American Air Force officially allow hijabs and beards, for religious reasons

The Air Force on Friday updated its regulations to formally allow airmen to ask for a waiver to wear religious apparel such as or hijabs, or beards or turbans worn for religious reasons.

The update to AFI 36-2903, “Dress and personal appearance of Air Force personnel,” allows airmen to request a waiver to wear religious apparel, as long as they are “neat and conservative” and present a professional and well-groomed appearance.

The new religious accommodation rules also cover unshorn beards and unshorn hair — such as those worn by members of the Sikh faith — under-turbans or patkas, and other indoor or outdoor head coverings.

Such a request for an exemption to a military policy can only be denied, the AFI change said, if the policy “furthers a compelling government interest” and is the least restrictive way of furthering that interest.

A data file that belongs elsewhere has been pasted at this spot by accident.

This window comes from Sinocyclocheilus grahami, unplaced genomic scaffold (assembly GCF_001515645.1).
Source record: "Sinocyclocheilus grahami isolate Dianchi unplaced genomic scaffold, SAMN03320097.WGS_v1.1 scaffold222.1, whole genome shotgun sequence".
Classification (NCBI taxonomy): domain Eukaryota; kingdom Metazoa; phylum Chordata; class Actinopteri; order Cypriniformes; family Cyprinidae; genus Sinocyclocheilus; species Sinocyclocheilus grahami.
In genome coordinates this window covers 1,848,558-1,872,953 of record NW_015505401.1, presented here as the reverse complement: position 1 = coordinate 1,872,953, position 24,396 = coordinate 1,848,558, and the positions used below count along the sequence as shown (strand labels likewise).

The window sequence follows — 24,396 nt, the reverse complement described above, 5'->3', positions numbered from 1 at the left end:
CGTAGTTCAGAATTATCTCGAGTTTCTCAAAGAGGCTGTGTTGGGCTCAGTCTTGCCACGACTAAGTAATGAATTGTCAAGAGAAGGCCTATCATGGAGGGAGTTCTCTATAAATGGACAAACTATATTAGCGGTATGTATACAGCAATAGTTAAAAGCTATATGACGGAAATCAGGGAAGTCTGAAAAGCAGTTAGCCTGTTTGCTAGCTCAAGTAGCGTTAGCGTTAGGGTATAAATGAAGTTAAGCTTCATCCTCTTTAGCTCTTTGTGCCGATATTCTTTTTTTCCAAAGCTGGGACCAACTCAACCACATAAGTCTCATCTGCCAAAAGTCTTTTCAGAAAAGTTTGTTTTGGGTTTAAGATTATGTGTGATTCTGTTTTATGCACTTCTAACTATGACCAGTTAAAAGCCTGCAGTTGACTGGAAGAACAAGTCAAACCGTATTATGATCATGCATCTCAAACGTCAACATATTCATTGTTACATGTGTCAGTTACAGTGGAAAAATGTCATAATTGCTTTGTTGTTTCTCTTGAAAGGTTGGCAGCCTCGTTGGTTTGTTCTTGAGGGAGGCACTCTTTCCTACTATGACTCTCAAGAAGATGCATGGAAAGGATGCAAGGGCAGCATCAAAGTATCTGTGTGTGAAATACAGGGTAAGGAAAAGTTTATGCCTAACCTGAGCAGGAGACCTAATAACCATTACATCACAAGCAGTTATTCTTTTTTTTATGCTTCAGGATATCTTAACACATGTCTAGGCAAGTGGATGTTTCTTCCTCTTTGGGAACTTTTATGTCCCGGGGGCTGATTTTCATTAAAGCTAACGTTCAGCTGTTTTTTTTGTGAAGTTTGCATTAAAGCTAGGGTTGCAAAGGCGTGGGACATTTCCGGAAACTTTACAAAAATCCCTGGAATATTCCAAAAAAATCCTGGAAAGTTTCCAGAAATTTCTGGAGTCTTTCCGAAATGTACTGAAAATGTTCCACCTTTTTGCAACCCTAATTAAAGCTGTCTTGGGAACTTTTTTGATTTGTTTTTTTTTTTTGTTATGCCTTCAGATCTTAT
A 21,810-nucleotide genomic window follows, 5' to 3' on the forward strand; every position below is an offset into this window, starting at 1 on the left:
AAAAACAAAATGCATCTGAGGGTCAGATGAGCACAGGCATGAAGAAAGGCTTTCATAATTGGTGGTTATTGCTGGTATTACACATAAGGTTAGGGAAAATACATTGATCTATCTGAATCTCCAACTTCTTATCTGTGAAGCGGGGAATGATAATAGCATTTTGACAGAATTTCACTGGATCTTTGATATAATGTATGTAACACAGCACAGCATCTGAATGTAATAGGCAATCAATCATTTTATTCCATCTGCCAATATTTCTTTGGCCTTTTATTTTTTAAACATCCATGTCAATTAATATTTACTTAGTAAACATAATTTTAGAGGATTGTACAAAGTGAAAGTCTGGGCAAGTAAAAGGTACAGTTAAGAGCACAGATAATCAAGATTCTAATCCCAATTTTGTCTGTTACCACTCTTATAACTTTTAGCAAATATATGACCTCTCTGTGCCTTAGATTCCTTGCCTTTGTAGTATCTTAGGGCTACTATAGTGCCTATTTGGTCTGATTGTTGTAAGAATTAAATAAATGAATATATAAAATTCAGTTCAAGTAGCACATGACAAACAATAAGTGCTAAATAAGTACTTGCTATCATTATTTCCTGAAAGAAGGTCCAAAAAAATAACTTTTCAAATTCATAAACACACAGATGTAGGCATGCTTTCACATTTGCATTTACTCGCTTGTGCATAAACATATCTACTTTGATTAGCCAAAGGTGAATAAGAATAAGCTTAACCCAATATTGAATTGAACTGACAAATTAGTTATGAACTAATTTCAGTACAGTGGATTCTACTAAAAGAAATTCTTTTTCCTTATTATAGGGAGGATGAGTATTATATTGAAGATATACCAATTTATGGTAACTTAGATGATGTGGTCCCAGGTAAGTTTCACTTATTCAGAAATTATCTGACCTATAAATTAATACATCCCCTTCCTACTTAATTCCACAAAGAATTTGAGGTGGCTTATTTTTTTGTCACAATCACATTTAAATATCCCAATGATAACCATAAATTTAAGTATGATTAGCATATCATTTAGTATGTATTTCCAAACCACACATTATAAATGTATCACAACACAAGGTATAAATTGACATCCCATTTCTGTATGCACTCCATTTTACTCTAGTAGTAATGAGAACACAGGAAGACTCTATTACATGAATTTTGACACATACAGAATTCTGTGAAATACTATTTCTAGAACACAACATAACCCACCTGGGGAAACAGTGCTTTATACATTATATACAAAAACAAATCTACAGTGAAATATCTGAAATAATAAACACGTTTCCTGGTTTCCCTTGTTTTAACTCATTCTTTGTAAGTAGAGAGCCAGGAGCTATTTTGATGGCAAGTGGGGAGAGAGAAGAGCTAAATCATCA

The Air Force has granted several airmen permission to wear beards, and the hijab for religious reasons in recent years.

Staff Sgt. Abdul Rahman Gaitan in 2018 became the first Muslim airman to receive a beard waiver for religious reasons. Capt. Maysaa Ouza, the first Air Force Judge Advocate General Corps officer to wear the hijab, was also featured in a short NBC documentary last year.

The updated regulation said beards must be no longer than two inches when measured from the bottom of the chin and must be rolled and/or tied when longer than two inches.